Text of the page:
forum

[fawr-uhm, fohr-uhm]
noun, plural forums, fora [fawr-uh, fohr-uh] .
1.
the marketplace or public square of an ancient Roman city, the center of judicial and business affairs and a place of assembly for the people.
2.
a court or tribunal: the forum of public opinion.
3.
an assembly, meeting place, television program, etc., for the discussion of questions of public interest.
4.
the Forum, the forum in the ancient city of Rome.

Origin:
1425–75; late Middle English < Latin: marketplace, public place, akin to forīs, forās outside, foris door

form, forum (see synonym study at form).
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World English Dictionary
forum (ˈfɔːrəm)
 
n , pl -rums, -ra
1.  a meeting or assembly for the open discussion of subjects of public interest
2.  a medium for open discussion, such as a magazine
3.  a public meeting place for open discussion
4.  a court; tribunal
5.  (in South Africa) a pressure group of leaders or representatives, esp Black leaders or representatives
6.  (in ancient Italy) an open space, usually rectangular in shape, serving as a city's marketplace and centre of public business
 
[C15: from Latin: public place; related to Latin foris outside]

Forum or Forum Romanum (rəʊˈmɑːnəm)
 
n
the Forum the main forum of ancient Rome, situated between the Capitoline and the Palatine Hills
 
Forum Romanum or Forum Romanum
 
n

Collins English Dictionary - Complete & Unabridged 10th Edition
2009 © William Collins Sons & Co. Ltd. 1979, 1986 © HarperCollins
Publishers 1998, 2000, 2003, 2005, 2006, 2007, 2009
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Etymonline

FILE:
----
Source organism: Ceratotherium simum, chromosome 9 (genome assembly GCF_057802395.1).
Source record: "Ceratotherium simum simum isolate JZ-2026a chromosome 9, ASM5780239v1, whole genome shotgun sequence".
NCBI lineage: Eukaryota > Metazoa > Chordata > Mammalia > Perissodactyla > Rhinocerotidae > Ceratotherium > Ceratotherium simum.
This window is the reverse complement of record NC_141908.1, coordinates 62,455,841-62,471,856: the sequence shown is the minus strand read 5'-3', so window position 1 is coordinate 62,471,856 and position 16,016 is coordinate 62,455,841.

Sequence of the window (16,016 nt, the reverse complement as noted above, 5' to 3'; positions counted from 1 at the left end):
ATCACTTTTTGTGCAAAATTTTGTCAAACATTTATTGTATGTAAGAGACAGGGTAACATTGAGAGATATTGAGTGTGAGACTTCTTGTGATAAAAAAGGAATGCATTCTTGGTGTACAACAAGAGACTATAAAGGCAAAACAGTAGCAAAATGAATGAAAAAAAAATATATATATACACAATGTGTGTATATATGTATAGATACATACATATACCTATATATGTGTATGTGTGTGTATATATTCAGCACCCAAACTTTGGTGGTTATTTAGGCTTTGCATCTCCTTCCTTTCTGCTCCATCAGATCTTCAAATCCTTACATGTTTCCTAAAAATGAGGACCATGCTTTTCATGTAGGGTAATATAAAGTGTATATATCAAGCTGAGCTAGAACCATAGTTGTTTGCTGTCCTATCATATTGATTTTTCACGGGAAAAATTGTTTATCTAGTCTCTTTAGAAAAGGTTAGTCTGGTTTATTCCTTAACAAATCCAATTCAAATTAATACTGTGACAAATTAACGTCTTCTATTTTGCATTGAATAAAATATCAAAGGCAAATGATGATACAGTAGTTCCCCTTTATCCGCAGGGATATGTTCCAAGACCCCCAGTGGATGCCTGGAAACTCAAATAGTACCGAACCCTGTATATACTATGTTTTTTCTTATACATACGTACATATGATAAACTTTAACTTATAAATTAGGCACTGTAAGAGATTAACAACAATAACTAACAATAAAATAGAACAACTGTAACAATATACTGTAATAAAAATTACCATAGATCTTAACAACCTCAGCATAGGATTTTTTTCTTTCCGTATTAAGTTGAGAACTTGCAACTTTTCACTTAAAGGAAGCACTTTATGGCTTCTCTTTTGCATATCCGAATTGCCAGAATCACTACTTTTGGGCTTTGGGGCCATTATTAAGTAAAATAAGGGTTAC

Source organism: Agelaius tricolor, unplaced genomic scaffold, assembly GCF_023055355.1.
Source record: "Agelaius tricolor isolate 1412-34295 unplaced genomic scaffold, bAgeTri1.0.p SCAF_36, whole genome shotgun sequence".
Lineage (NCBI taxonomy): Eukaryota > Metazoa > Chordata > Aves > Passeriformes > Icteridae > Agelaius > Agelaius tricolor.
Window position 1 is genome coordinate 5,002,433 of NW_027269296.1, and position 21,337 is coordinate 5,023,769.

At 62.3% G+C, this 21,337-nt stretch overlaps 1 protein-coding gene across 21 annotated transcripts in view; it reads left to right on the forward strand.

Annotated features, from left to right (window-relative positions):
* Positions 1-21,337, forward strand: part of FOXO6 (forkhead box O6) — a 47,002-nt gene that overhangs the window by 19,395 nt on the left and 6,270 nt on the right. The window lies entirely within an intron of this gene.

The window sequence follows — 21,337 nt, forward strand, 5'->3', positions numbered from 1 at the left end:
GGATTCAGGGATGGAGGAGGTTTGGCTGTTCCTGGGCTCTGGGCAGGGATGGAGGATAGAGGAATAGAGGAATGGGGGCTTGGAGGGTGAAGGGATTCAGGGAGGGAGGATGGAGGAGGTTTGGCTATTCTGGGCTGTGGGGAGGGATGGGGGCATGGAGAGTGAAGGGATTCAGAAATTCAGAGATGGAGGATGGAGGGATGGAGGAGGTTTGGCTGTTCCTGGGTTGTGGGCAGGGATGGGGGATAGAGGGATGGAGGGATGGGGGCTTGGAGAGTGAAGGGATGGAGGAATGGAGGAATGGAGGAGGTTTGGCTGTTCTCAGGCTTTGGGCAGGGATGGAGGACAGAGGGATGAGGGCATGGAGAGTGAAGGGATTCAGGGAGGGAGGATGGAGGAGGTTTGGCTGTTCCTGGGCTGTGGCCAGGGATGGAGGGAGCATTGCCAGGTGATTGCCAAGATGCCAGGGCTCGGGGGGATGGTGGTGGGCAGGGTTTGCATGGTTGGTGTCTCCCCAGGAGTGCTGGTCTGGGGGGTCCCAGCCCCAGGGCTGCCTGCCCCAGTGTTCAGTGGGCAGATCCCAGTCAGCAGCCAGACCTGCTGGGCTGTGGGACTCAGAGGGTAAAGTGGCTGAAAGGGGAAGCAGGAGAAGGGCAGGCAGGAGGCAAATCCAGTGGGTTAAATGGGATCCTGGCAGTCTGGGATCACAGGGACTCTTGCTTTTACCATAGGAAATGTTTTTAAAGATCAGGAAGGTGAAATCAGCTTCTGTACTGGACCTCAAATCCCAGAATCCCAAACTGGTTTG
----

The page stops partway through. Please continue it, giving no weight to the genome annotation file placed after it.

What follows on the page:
Word Origin & History

forum
1460, "place of assembly in ancient Rome," from L. forum "marketplace" apparently akin to foris, foras "out of doors, outside." Sense of "assembly, place for public discussion" first recorded 1690.
Online Etymology Dictionary, © 2010 Douglas Harper
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FOLDOC
Computing Dictionary

forum definition

messaging
(Plural "fora" or "forums") Any discussion group accessible through a dial-in BBS (e.g. GEnie, CI$), a mailing list, or a Usenet newsgroup (see network, the). A forum functions much like a bulletin board; users submit postings for all to read and discussion ensues.
Contrast real-time chat or point-to-point personal e-mail.
[Jargon File]
(1998-01-18)

The Free On-line Dictionary of Computing, © Denis Howe 2010 http://foldoc.org
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Example sentences
The forum has been too much taken over to hysterics, paranoids, and boodlers on
  all sides.
It's a growing symptom of a deeper social problem that is better discussed in
  another forum.
Read our accompanying essay and add your thoughts to our forum.
They see social reform as the product of deals made in a central forum among
  diverse pressure groups.
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